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EU: Deputies Push For Joint Commemoration Of Soviet, Nazi Victims

  • Ahto Lobjakas

Grieving at the Solovetsky Stone, a monument to all victims of Stalin-era repressions, in central Moscow (file photo) (AFP) BRUSSELS -- A group of deputies at the European Parliament have launched a drive to have the EU declare August 23 a European Day of Commemoration of the Victims of Stalinism and Nazism.


The date marks the anniversary of the Molotov-Ribbentrop Pact signed by the Soviet Union and Nazi Germany in 1939.


If enough deputies sign the petition, the European Parliament will officially request EU member states to consider the issue.


The petition being passed around among the 785 deputies of the European Parliament represents a new twist in the struggle to charge communism with crimes against humanity.


Marianne Mikko, an Estonian deputy and one of the authors of the petition, tells RFE/RL its aim is to jointly honor the victims of both Nazism and communism in its Stalinist incarnation.


The Molotov-Ribbentrop Pact was signed between the Soviet Union and Hitler's Germany in 1939, committing the signatories to refraining from acts of aggression directed at the other party. It also contained a secret protocol, carving up Eastern Europe. As a result, the Soviet Union annexed the Baltic countries and a part of Romania, divided Poland with Germany and went to war with Finland, which refused to give in to Soviet demands.


Mikko notes that 2009 will mark the 70th anniversary of the pact.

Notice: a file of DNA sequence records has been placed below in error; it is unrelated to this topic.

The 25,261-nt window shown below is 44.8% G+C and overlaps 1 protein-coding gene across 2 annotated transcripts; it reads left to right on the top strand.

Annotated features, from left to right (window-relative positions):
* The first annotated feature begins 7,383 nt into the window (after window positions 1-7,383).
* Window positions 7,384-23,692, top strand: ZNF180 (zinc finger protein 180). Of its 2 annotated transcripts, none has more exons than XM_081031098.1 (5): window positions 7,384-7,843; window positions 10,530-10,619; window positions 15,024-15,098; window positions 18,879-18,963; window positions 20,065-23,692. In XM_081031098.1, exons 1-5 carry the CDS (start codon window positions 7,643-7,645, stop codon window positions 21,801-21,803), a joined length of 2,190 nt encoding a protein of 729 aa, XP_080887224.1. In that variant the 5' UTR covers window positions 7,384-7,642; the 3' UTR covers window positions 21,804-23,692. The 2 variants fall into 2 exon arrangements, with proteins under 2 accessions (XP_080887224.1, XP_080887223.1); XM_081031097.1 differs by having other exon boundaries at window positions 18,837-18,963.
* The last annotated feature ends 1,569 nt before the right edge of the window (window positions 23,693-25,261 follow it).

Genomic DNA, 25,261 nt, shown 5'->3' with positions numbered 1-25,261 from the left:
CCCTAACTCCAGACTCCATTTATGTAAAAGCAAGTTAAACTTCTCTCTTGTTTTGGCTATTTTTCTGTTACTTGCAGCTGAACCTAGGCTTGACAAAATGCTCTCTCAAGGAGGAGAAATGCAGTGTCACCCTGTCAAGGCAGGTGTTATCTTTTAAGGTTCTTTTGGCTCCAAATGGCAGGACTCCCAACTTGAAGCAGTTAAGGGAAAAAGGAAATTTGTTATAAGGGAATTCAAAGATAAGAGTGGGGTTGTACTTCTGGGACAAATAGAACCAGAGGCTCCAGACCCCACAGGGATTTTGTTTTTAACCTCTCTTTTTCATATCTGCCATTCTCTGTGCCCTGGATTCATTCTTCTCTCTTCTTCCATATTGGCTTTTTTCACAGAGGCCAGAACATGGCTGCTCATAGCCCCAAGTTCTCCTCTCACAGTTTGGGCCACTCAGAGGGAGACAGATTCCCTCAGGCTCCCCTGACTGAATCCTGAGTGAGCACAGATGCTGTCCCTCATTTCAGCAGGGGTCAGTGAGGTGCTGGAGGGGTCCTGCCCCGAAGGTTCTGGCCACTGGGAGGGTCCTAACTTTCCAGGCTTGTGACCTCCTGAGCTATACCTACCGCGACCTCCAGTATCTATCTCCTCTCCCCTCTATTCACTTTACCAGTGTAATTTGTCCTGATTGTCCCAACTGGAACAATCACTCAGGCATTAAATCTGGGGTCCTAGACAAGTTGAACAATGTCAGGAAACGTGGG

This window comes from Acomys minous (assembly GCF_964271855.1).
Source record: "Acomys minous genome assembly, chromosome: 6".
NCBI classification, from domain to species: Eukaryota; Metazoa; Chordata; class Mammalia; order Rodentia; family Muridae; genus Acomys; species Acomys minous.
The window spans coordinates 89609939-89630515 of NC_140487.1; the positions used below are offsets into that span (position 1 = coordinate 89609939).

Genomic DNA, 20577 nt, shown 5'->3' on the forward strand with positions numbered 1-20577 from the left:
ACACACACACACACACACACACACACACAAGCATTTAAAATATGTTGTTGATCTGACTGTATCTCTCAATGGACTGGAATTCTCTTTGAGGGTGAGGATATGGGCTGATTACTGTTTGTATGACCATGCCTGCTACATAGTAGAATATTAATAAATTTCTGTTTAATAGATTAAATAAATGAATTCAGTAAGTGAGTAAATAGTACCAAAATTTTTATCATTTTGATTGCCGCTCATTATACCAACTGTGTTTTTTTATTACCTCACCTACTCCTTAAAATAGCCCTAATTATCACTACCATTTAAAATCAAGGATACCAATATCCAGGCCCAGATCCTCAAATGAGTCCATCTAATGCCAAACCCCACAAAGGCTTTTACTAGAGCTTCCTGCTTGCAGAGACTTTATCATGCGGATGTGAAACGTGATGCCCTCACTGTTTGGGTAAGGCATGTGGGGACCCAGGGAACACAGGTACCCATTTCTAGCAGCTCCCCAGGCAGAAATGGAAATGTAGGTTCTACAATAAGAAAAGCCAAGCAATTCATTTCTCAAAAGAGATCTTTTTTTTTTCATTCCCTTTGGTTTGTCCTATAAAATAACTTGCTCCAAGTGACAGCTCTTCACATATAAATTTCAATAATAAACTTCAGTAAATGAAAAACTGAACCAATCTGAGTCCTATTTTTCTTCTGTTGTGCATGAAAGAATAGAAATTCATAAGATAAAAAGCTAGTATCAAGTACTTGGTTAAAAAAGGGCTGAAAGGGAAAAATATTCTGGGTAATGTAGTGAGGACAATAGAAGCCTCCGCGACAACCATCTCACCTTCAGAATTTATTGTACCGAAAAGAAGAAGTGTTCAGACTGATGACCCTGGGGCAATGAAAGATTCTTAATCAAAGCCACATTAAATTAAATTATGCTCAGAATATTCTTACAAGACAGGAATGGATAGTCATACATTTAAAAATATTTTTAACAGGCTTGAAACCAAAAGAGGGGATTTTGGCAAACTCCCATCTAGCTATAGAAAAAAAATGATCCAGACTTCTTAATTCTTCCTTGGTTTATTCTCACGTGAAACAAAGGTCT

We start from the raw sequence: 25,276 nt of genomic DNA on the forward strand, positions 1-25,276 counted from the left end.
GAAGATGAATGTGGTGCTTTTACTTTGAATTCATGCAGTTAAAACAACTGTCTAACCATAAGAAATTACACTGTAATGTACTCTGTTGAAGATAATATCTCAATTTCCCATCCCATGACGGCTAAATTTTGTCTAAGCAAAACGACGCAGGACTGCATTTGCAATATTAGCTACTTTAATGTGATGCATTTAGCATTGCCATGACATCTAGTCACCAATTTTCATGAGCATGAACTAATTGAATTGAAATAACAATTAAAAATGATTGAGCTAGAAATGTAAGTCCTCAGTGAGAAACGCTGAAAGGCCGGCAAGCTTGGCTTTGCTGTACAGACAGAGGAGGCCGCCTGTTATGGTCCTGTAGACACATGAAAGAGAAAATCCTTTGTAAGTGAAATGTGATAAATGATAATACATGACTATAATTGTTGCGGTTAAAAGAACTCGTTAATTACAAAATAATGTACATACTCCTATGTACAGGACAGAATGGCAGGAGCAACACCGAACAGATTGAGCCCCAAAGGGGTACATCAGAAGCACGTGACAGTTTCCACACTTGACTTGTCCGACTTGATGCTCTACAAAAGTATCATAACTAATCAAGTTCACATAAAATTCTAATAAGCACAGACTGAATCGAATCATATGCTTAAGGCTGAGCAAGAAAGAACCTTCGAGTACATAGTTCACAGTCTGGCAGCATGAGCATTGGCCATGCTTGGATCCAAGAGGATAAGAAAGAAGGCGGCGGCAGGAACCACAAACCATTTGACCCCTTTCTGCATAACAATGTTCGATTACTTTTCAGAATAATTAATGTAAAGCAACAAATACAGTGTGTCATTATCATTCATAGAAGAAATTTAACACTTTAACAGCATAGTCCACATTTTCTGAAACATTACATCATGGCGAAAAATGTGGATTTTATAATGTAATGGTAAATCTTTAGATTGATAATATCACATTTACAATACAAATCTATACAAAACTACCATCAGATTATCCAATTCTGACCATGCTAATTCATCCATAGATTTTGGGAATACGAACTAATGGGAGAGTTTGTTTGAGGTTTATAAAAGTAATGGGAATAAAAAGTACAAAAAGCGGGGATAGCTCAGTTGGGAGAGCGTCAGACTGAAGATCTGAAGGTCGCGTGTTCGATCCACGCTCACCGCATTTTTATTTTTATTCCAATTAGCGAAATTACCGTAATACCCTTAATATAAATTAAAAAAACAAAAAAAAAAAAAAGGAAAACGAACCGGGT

At An Impasse


The debate on the historical record of communism, forced onto the EU's agenda by its new, ex-communist member states, has so far led to an impasse. There is no unanimity among EU governments, with most in Western Europe loath to antagonize Russia and concerned that any indictment of communism could lead to a "relativization' of the crimes of Nazism, among them the Holocaust.


The European Parliament was unable to agree on a common standpoint after a heated debate in April.


The EU's executive, the European Commission, is still studying whether existing legislation -- which outlaws the denial or trivialization of the crimes committed by Nazi Germany -- needs to be complemented with a recognition of Soviet crimes. It has until April 2009 to come to a decision


Mikko says that the five deputies who in early May launched the campaign to commemorate the anniversary of the Molotov-Ribbentrop Pact realize the debate in Europe will continue.


Their intention "is not so much to condemn communism, Stalinism, or other crimes [against humanity]," she says. "What we want is a symbolic opportunity to quietly and calmly mark the fact that Europe was divided for a long time and now, in 2008, it is again reunited."


Mikko says the petition has attracted more than 150 signatures. It needs to amass 393 signatures, or one more than half of the total number of deputies, before September 9. The parliament would then officially request the EU's 27 member states to consider the issue.


However, whether successful or not, the venture is likely to meet the same objections that so far have prevented the EU from recognizing that communism's record contained crimes against humanity -- the crimes of Nazism would no longer be unique and the EU's relations with Russia would suffer a severe blow.

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